Convocation 2014 | Special Issue

Convocation 2014The 2014 Convocation awarded 23 Ph.Ds to Rockefeller graduate fellows, bringing the total number of Rockefeller alumni to 1,150. The luncheon preceding the ceremony was held for the first time in the new, grandly restored Great Hall of Welch. Following tradition, faculty mentors joined their students in a procession across the campus, then presented each at a formal ceremony in Caspary Auditorium. Afterward, the campus community turned out for a reception in Weiss Café to celebrate the graduates.

Honorary degrees awarded to Gurdon, Robertson and Yamanaka | Convocation

In addition to 23 students, three seasoned contributors to basic science — two Nobel Prize winners and a philanthropist — received degrees from Rockefeller this year. In a tradition dating back more than five decades, the university awarded honorary doctorate of science degrees to distinguished individuals who have made notable contributions in their fields.

Coming soon, to The David Rockefeller Program

As the graduating class of 2014 moves on to the next stages of life and career, the Rockefeller community welcomes the incoming group of graduate fellows. There were 744 applications received this year, and after careful consideration by the admissions committee, 77 applicants were offered admission to the university.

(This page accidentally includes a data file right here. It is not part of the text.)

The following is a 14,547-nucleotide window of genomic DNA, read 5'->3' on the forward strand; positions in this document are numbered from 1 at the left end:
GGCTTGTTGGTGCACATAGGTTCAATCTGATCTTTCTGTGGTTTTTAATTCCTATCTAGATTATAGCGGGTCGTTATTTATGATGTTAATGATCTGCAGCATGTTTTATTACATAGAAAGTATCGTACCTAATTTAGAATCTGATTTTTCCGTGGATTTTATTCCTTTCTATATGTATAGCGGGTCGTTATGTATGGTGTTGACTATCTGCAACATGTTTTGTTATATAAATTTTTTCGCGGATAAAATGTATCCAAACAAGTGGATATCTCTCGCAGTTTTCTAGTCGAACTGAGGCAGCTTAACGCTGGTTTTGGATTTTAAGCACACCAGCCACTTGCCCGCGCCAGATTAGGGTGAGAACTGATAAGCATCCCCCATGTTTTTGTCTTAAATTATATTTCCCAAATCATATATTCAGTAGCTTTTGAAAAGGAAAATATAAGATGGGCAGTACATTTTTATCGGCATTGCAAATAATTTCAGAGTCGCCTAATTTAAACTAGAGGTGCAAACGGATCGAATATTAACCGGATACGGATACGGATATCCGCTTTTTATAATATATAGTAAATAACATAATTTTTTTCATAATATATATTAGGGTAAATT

Structural biologist, focused on cell transport machinery, to join faculty | Faculty Recruitment

Jue Chen, a structural biologist whose research focuses on transporter proteins that act as the cell’s pumping machinery, will join Rockefeller as professor and head of laboratory in July. Dr. Chen, currently a tenured professor of biology at Purdue University in Indiana, is especially interested in the role of transporter proteins in health and disease.

Drug discovery fund begins making grants | Campus News

A new $25 million initiative, created earlier this academic year to help develop basic research discoveries into new medical therapies, has had a promising launch, with $1.55 million in awards granted to Rockefeller scientists in its initial phase. The first awards are for proof-of-concept projects aimed at identifying and validating potential therapeutic targets. They include pilot funding for 12 early stage projects, two novel diagnostics, one vaccine and one stem cell therapy approach. Funding was also provided to four more advanced projects: one for development of a vaccine and three for novel cancer therapeutics.

Inaugural ‘Science Saturday’ draws families